boiling the ocean

Boiling the Ocean

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In this edition

Nearly every business I am working with now is involved in a significant transformation. Several of them are focused on their Go To Market (GTM), with new or revamped products and services that they are hoping will deliver significant value. This work is inherently large in scope, and for that reason has the potential to get bogged down for any number of reasons. This week’s newsletter shares thoughts on how to manage projects of this nature, so we reduce the ocean to a manageable kettle. Hope it speaks to you. Let me know what you think.

Boiling the Ocean

I am presently working with 3 businesses on Go To Market (GTM) projects. It’s really fundamental stuff about their products which are evolving in some meaningful way, so they are naturally thinking about who the ideal customer profiles are, and how they attract and close new buyers.

Their GTM initiatives fall into the realm of what I call “boil the ocean” projects. They are large, critical transformations of a business and thus present a unique set of challenges and opportunities. The essence of such endeavors isn’t just in the grandiosity of their scope but in the focus required to execute them: vision intertwined with the practicality. My work with them involves helping them navigate these colossal tasks without faltering under their weight.

The dual nature of GTM

The GTM process, at its core, is bifurcated into envisioning the product’s impact and the mechanics of attracting and retaining customers. This involves a deep understanding of the customer’s pain points, how they are uniquely solved by our product/service, and identifying different buyers and industries for whom our product/service is the right solution. From this, we create materials (sales sheets, ads, case studies, websites, landing pages, and more) which, whether via push or pull, guide the customer through a journey from awareness to purchase. Clarifying this further, envisioning the product’s impact involves not just dreaming of its potential but mapping out actionable steps that transform vision into reality, guided by a deep comprehension of the target market and customer needs.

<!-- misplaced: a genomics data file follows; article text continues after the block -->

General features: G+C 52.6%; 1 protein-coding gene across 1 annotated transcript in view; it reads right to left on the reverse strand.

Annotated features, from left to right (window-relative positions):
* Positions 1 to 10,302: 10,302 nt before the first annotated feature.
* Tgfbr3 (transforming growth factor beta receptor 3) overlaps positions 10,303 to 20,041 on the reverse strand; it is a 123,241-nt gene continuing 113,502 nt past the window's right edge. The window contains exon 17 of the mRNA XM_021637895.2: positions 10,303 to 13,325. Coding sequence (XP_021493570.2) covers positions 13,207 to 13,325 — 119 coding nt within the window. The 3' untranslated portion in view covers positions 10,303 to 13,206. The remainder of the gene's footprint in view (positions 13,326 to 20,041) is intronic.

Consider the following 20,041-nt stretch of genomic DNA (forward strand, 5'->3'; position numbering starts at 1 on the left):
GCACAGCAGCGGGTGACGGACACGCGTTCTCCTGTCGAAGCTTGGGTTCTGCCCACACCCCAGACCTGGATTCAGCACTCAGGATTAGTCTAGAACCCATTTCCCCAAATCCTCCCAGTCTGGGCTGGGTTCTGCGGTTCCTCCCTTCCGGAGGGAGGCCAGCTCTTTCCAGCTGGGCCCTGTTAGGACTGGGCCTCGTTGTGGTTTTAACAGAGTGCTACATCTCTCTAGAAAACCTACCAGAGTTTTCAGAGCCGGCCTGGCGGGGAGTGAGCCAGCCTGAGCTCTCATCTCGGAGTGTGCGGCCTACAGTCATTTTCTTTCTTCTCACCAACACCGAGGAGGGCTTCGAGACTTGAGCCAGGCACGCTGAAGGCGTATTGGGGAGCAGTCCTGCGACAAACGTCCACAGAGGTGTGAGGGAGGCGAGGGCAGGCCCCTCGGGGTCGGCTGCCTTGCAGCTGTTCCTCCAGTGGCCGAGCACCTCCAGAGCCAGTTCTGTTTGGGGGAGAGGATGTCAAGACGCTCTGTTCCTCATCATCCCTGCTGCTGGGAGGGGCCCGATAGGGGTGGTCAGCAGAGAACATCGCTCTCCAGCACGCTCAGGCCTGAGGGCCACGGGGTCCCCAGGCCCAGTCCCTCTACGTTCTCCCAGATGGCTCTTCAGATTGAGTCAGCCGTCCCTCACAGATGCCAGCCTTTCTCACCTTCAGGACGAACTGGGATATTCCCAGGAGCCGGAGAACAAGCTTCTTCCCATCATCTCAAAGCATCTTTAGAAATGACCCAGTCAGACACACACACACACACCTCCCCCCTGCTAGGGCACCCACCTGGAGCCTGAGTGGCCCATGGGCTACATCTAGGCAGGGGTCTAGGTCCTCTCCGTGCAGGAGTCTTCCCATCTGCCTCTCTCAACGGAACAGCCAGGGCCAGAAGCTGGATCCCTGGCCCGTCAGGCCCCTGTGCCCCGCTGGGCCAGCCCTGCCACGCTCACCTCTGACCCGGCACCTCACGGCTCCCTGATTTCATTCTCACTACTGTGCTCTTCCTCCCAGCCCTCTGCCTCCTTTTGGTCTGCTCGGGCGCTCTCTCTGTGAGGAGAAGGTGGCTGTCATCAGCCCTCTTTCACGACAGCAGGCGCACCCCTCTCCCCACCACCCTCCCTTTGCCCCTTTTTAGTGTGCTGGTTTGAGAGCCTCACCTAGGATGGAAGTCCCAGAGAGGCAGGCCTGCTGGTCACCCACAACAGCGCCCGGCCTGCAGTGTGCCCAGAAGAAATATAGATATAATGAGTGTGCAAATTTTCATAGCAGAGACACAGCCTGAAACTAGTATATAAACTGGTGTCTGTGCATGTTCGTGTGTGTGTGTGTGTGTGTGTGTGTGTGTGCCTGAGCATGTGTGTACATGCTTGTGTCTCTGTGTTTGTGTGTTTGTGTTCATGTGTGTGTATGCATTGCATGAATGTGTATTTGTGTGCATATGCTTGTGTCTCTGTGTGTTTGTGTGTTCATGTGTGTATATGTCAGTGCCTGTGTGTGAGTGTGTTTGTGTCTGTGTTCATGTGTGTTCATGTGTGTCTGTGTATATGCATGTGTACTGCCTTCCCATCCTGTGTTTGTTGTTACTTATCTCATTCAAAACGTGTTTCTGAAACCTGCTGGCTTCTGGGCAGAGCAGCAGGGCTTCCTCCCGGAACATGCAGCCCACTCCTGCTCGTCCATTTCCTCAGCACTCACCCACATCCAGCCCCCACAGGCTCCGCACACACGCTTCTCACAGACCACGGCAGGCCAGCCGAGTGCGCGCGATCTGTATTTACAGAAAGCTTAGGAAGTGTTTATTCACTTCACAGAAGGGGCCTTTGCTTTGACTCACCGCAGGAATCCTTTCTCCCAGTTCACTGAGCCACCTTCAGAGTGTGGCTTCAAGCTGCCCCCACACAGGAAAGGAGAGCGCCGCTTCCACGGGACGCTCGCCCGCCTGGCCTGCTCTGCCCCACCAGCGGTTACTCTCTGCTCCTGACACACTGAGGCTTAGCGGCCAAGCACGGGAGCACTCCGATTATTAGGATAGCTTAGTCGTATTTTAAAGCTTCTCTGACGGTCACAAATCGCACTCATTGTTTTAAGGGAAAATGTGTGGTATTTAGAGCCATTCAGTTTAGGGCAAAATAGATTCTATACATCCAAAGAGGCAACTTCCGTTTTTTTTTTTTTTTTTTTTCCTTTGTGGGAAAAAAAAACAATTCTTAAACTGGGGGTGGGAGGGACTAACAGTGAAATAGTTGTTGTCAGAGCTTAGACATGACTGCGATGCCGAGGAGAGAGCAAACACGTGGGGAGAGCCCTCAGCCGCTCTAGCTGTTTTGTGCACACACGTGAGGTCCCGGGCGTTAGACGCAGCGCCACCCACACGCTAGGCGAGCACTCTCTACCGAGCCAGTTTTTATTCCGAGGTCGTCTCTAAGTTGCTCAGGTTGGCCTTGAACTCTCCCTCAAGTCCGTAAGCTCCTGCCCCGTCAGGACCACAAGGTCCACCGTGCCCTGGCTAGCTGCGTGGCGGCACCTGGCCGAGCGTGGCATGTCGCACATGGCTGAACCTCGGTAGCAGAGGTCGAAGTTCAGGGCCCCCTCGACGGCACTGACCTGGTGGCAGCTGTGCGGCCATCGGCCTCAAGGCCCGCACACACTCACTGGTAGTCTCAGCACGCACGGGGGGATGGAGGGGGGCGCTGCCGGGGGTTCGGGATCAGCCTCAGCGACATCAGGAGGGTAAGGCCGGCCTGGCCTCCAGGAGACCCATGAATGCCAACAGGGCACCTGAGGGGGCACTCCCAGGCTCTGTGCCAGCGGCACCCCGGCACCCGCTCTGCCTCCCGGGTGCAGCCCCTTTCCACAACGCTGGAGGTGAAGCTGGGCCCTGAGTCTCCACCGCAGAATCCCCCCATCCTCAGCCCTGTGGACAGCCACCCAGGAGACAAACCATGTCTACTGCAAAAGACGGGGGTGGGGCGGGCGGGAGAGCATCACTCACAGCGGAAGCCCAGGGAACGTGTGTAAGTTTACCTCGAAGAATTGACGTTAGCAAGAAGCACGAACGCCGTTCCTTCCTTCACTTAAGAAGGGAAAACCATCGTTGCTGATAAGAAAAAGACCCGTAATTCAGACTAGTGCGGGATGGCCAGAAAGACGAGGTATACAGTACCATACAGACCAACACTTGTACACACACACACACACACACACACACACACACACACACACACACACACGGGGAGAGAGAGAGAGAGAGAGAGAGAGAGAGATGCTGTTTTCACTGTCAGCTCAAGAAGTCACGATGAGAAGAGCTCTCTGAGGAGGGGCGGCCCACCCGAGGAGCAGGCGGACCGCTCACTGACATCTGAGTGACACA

The mechanics of attracting and retaining customers—what we usually call the “funnel”—is about process. It’s understanding where to place our marketing materials, deciding the roles of marketers versus sales teams, and systematizing actions at each step of the journey to track success and relentlessly optimize our efforts. This systematic approach ensures we effectively narrow down prospects to those who are ready and able to benefit from our solution, tailored by customer type or buyer persona.

The Connection between Process and Scalability

The dual nature of GTM work necessitates diverse skill sets and a far-reaching plan that might seem overwhelming at first glance. For any large project, it’s logical and desirable to enumerate all the things you need and want to do, but here, the adage of “boiling the ocean” serves as a caution against ambition that outstrips feasibility. You won’t be able to do it all.

The key to navigating this complexity is prioritization and recognizing the ‘critical path’—the essential elements that need immediate attention. This isn’t merely about hastening to market; it’s about laying a solid, scalable foundation for your GTM strategy upon which we can build and evolve. Identifying the non-negotiables ensures the broader vision remains intact while making immediate actions clear and impactful. Understanding how the product’s substance overlaps with market processes leads to a strategy that harmonizes long-term aspirations with immediate execution. Planning for short-term and long-term solutions allows for ongoing refinement and adjustment, ensuring the project remains focused on core objectives while adaptable to future enhancements.

Project management excellence

The complexity and scale of any transformation project, GTM projects included, demand exceptional project management. I would need multiple newsletters to cover project management for transitions thoroughly, but we can summarize the essentials as being:

  • executive support to ensure the project is prioritized and properly resourced,
  • a project manager capable of handling intricacies with precision,
  • an emphasis on phased delivery, focusing on essentials initially followed by subsequent enhancements, and
  • the necessity for meticulous planning, accountability, and adaptability to change by all participants.


While the scale of “boil the ocean” projects is undoubtedly daunting, with strategic focus, robust execution, and dynamic project management, these initiatives become manageable and deliver substantial business value.

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